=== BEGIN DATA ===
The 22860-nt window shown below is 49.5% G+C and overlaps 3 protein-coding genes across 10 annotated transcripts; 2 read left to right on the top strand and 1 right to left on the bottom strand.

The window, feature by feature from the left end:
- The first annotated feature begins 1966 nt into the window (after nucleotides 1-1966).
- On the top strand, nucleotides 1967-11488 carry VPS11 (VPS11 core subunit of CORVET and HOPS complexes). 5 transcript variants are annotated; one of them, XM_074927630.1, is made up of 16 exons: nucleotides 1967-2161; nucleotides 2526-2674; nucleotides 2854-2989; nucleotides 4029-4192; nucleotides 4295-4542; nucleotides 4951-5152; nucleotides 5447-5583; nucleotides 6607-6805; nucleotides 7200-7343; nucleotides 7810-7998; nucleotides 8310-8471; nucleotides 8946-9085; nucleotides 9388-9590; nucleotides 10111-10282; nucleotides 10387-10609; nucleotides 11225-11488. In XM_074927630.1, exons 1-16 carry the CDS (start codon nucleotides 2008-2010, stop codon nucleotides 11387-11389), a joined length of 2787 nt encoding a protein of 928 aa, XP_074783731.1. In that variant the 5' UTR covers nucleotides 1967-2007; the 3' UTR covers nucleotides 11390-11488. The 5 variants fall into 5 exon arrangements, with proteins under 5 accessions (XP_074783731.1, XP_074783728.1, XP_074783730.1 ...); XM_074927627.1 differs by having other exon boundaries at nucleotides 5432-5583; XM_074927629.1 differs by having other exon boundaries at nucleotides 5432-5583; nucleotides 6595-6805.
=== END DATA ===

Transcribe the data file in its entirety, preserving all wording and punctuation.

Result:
The 22860-nt window shown below is 49.5% G+C and overlaps 3 protein-coding genes across 10 annotated transcripts; 2 read left to right on the top strand and 1 right to left on the bottom strand.

The window, feature by feature from the left end:
- The first annotated feature begins 1966 nt into the window (after nucleotides 1-1966).
- On the top strand, nucleotides 1967-11488 carry VPS11 (VPS11 core subunit of CORVET and HOPS complexes). 5 transcript variants are annotated; one of them, XM_074927630.1, is made up of 16 exons: nucleotides 1967-2161; nucleotides 2526-2674; nucleotides 2854-2989; nucleotides 4029-4192; nucleotides 4295-4542; nucleotides 4951-5152; nucleotides 5447-5583; nucleotides 6607-6805; nucleotides 7200-7343; nucleotides 7810-7998; nucleotides 8310-8471; nucleotides 8946-9085; nucleotides 9388-9590; nucleotides 10111-10282; nucleotides 10387-10609; nucleotides 11225-11488. In XM_074927630.1, exons 1-16 carry the CDS (start codon nucleotides 2008-2010, stop codon nucleotides 11387-11389), a joined length of 2787 nt encoding a protein of 928 aa, XP_074783731.1. In that variant the 5' UTR covers nucleotides 1967-2007; the 3' UTR covers nucleotides 11390-11488. The 5 variants fall into 5 exon arrangements, with proteins under 5 accessions (XP_074783731.1, XP_074783728.1, XP_074783730.1 ...); XM_074927627.1 differs by having other exon boundaries at nucleotides 5432-5583; XM_074927629.1 differs by having other exon boundaries at nucleotides 5432-5583; nucleotides 6595-6805.